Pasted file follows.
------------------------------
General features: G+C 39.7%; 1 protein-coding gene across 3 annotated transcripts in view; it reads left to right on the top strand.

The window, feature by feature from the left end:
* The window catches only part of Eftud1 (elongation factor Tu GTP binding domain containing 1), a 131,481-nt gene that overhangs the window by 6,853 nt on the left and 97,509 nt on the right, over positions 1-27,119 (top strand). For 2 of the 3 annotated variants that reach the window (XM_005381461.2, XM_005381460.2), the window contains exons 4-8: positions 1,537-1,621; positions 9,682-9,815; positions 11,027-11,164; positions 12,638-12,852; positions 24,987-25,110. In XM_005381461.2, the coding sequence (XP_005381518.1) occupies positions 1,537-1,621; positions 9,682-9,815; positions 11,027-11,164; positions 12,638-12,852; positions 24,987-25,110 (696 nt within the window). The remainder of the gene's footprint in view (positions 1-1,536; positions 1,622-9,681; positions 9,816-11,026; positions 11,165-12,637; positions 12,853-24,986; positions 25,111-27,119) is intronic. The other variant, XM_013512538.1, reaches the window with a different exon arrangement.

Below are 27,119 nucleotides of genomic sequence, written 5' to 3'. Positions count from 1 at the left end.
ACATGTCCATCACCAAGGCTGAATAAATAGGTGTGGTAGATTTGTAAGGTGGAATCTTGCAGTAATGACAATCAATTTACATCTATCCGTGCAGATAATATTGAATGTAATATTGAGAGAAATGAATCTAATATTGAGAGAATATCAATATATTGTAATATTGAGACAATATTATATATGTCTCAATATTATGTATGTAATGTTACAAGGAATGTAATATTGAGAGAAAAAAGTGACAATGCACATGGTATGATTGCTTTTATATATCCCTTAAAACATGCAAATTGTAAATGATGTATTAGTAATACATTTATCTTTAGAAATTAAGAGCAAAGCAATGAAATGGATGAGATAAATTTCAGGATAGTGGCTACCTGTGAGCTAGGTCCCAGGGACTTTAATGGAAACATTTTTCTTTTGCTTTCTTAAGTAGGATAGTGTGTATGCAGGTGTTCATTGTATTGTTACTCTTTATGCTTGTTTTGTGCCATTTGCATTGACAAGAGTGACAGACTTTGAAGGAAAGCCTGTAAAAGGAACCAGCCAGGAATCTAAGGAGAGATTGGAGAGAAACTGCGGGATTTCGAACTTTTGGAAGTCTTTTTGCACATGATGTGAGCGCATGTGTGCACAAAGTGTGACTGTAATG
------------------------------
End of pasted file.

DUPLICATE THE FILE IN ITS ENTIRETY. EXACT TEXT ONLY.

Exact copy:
General features: G+C 39.7%; 1 protein-coding gene across 3 annotated transcripts in view; it reads left to right on the top strand.

The window, feature by feature from the left end:
* The window catches only part of Eftud1 (elongation factor Tu GTP binding domain containing 1), a 131,481-nt gene that overhangs the window by 6,853 nt on the left and 97,509 nt on the right, over positions 1-27,119 (top strand). For 2 of the 3 annotated variants that reach the window (XM_005381461.2, XM_005381460.2), the window contains exons 4-8: positions 1,537-1,621; positions 9,682-9,815; positions 11,027-11,164; positions 12,638-12,852; positions 24,987-25,110. In XM_005381461.2, the coding sequence (XP_005381518.1) occupies positions 1,537-1,621; positions 9,682-9,815; positions 11,027-11,164; positions 12,638-12,852; positions 24,987-25,110 (696 nt within the window). The remainder of the gene's footprint in view (positions 1-1,536; positions 1,622-9,681; positions 9,816-11,026; positions 11,165-12,637; positions 12,853-24,986; positions 25,111-27,119) is intronic. The other variant, XM_013512538.1, reaches the window with a different exon arrangement.

Below are 27,119 nucleotides of genomic sequence, written 5' to 3'. Positions count from 1 at the left end.
ACATGTCCATCACCAAGGCTGAATAAATAGGTGTGGTAGATTTGTAAGGTGGAATCTTGCAGTAATGACAATCAATTTACATCTATCCGTGCAGATAATATTGAATGTAATATTGAGAGAAATGAATCTAATATTGAGAGAATATCAATATATTGTAATATTGAGACAATATTATATATGTCTCAATATTATGTATGTAATGTTACAAGGAATGTAATATTGAGAGAAAAAAGTGACAATGCACATGGTATGATTGCTTTTATATATCCCTTAAAACATGCAAATTGTAAATGATGTATTAGTAATACATTTATCTTTAGAAATTAAGAGCAAAGCAATGAAATGGATGAGATAAATTTCAGGATAGTGGCTACCTGTGAGCTAGGTCCCAGGGACTTTAATGGAAACATTTTTCTTTTGCTTTCTTAAGTAGGATAGTGTGTATGCAGGTGTTCATTGTATTGTTACTCTTTATGCTTGTTTTGTGCCATTTGCATTGACAAGAGTGACAGACTTTGAAGGAAAGCCTGTAAAAGGAACCAGCCAGGAATCTAAGGAGAGATTGGAGAGAAACTGCGGGATTTCGAACTTTTGGAAGTCTTTTTGCACATGATGTGAGCGCATGTGTGCACAAAGTGTGACTGTAATG